I once read it’s impossible for an ungrateful person to truly be happy.  Makes sense! A lot of sense! Continue reading 10% Thankful

It’s Always Been About The Heart

I, like you, feel deep compassion for the people of Santa Fe, and every other school, movie theatre, club, church and public location that has experienced a mass murder.

What to do? What do we do?

Well meaning people are now looking to, in fact, clamoring for the government to “fix” the problem and solve the dilemma. People are demanding legislation for sentences for “hate crimes”, creating programs to treat mental illness, gun control restrictions and regulating behaviors.

In my simple mind, it’s a paradox. It seems common sense that after planting plum trees, you get plums. You get the fruit of what you plant.

Stay with me.

Continue reading It’s Always Been About The Heart

A Child’s Wisdom

We saw the toddler boy with his parents waiting to board a tour of Mayan ruins in Mexico. That’s not normally where you’d take a toddler on vacation, but he was too little to care. Besides, it was his parent’s vacation.

The toddler was clinging to his parents, no one else. The mother even told a well-meaning worker trying to help them off the bus that he never, ever went to strangers.

Two hours later, standing a distance from the Chichen Izu ruins, the toddler pitter patted away from his parents right up to my wife, Janet. He looked up at her and held up his arms to be picked up.

She simply said, “Awe”, reached down and scooped him up in her arms. The little boy looked at her closely, then laid his head on her shoulder in peaceful contentment. Continue reading A Child’s Wisdom

I Hate You, But Not Really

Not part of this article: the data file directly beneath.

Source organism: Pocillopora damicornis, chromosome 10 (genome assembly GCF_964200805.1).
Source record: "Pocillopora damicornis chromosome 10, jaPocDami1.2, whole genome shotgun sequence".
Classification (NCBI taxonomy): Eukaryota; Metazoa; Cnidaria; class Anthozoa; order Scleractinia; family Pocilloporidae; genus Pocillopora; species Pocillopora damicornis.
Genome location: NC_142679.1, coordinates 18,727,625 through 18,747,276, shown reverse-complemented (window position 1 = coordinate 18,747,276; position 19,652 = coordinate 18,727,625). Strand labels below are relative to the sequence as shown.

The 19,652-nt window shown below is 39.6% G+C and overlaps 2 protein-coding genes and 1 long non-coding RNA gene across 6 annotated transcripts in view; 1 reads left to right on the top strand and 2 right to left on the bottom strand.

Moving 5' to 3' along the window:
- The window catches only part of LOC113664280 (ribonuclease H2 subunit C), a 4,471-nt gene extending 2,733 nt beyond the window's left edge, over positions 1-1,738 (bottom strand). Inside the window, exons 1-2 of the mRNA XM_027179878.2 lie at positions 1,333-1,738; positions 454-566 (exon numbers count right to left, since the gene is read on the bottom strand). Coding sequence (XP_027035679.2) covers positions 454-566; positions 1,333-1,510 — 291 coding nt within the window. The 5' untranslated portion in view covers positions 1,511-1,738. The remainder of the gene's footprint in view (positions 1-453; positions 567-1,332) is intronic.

(This is based on a true story told to me by a Chief Juvenile Probation Officer.)

~~He knelt down on his knees, looked up at Jesus on the cross, and shook his fist. “I hate you”, he said loudly, “I hate you.”  He said it over and over.  Soon he was screaming with every fiber of his being. Louder and louder, with more and more pent-up emotions streaming out of his voice. “I hate you! I HATE you!  I HATE YOU!”~~

The boy had suffered emotional and verbal abuse from his mother since his birth. When his father was around, which wasn’t a lot, it was always the same song, second verse.  He could count on one hand the times a physical beating for some slight or imagined offense hadn’t followed a visit with his father. Continue reading I Hate You, But Not Really

Help This Boy

Sometimes pictures get me.  It sounds silly. Maybe it is.  But sometimes, a picture hits me in my core, cutting, ripping, tearing away at soul and sinew.

Some pictures, some stories haunt me as assuredly as a ghost in a graveyard.  I can’t sleep without it popping into my dreams. I can’t concentrate without it popping into conscious thought.

This picture sticks with me like a chain around the heart:

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Continue reading Help This Boy